Beautiful felted llama-wool boots

How could boots be more beautiful?! Marlice van Zandt made these by felting her own llama fleece, following directions in the video workshop (http://www.northeastfiberarts.com/feltbootworkshop.php) offered by Jennifer Hoag of Northeast Fiberarts. They were made by the resist method, meaning that a piece of plastic is inserted between two boot-shaped piles of wool batting; once this is complete, it is rolled up, wet with soapy water, and agitated until it shrinks. Then the felter puts her foot in it and agitates some more so it continues to shrink, until it fits! (only experienced felters are encouraged to take the workshop series, so this explanation is from a non-felter to others who haven’t tried this before).

And for those of you in Colorado, Marlice will be offering a felting workshop at her ranch, http://www.touchtheearthranch.com/.

marlice's felted llama-wool boots

Cool topline

 

I received a photo of the pair of shoes that was made during the last shoemaking “‘tutorial” (I’ll call it that since I teach one person at a time) I offered, and am sharing it with you. It’s a strange thing, how something like a pleasing line can create such a flow of uplifting brain chemicals – I felt such contentment when I saw the curve of the topline. It seems that the same part of my brain as finds resolution in hearing a beautiful musical chord was stimulated. I have to admit that there was one aspect of these shoes, that the photo doesn’t show, where I wish I had asked Linda to do things differently; we buffed the turned-out edge after cementing the natural rubber sole to the vegetable-tanned leather topsole. The rubber got kind of bunged-up, as we were trying to put a nice shine on the topsole. I wish I had buffed the topsole before attaching the rubber sole, and hopefully will remember to do it that way in the future.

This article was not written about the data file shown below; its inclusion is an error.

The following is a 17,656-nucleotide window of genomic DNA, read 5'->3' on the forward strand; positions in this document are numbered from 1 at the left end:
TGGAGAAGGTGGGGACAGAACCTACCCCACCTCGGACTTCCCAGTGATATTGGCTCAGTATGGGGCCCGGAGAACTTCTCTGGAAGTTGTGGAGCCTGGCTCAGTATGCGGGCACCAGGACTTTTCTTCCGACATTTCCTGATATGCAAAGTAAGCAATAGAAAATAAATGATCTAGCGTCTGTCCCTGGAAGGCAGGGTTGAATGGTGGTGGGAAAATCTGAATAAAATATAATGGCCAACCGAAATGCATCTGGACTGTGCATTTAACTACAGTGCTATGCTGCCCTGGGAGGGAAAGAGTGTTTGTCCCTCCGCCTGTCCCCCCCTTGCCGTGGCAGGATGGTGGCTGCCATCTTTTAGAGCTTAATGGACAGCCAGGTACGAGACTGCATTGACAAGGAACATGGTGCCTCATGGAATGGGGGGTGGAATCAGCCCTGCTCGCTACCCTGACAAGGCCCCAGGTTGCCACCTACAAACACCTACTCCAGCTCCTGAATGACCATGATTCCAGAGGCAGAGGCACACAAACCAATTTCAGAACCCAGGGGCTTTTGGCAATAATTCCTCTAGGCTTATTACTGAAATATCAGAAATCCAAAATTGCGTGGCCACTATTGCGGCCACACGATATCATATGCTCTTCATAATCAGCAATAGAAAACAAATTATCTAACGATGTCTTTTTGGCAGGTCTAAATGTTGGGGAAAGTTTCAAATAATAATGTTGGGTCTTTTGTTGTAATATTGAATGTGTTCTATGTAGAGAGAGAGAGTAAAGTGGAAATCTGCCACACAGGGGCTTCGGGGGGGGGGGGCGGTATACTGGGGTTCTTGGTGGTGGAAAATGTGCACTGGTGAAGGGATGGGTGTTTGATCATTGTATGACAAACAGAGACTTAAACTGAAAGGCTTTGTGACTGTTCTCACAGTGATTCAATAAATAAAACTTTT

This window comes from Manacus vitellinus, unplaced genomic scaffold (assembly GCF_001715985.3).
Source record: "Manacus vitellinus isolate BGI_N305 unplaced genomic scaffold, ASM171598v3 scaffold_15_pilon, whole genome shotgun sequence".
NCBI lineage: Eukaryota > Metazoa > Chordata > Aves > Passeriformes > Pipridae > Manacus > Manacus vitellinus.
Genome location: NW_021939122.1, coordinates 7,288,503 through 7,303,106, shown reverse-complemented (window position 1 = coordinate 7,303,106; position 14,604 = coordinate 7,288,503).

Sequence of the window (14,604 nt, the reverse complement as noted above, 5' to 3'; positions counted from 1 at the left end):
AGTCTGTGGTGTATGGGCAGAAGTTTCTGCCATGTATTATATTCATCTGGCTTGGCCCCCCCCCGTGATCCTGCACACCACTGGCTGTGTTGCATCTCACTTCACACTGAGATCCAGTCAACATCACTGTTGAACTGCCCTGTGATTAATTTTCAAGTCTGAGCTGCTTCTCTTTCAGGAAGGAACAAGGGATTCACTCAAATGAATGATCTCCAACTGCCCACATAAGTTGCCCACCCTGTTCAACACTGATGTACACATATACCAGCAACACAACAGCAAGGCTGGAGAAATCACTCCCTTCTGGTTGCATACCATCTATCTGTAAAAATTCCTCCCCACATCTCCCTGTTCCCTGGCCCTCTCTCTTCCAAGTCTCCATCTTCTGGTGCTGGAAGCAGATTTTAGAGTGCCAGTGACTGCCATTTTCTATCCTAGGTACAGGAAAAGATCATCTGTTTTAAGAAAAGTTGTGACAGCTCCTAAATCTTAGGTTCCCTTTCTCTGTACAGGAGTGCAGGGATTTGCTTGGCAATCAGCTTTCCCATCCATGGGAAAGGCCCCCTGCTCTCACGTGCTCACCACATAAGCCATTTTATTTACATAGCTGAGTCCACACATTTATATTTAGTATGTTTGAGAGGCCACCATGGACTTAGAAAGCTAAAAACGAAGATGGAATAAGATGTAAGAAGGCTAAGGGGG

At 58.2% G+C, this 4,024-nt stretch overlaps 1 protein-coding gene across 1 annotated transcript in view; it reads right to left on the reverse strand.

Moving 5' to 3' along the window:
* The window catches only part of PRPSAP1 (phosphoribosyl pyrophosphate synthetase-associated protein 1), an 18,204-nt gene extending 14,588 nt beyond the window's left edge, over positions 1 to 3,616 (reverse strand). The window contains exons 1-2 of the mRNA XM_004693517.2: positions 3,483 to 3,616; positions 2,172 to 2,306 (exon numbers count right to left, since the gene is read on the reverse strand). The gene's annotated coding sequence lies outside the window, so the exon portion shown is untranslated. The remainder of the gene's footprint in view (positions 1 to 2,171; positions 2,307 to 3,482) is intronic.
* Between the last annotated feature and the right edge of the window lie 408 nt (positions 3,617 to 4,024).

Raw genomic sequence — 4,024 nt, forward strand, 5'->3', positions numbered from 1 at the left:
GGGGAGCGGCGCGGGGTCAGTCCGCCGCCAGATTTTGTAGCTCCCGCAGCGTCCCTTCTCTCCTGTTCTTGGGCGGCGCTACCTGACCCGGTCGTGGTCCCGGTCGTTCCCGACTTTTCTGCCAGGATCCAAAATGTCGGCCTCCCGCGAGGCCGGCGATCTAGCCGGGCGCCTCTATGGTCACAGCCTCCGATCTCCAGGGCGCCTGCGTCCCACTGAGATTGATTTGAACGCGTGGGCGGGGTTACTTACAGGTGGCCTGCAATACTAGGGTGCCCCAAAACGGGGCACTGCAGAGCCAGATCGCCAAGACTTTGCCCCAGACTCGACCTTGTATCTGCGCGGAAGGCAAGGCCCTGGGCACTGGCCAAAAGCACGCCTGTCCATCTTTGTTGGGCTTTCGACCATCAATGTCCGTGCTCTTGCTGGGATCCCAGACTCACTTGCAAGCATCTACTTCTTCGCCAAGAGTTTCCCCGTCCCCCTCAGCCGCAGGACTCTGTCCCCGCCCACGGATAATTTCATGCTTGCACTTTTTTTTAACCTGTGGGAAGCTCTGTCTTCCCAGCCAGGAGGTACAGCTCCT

Oh, and she didn’t plan to have little triangular punched holes on her shoes, just the “square spiral”. However, when I was demonstrating the sanding process, I knicked a little surface on the toe. Using the attitude that I was taught in a workshop of “don’t call it a mistake, make it a feature”, we added the triangles, and for me, the error definately transformed into a “feature”!

Well, you might think twice about coming to me for a shoemaking tutorial, as I am always learning (and re-learning) and experimenting right along with the student. If that’s within your comfort zone, I’m the teacher for you!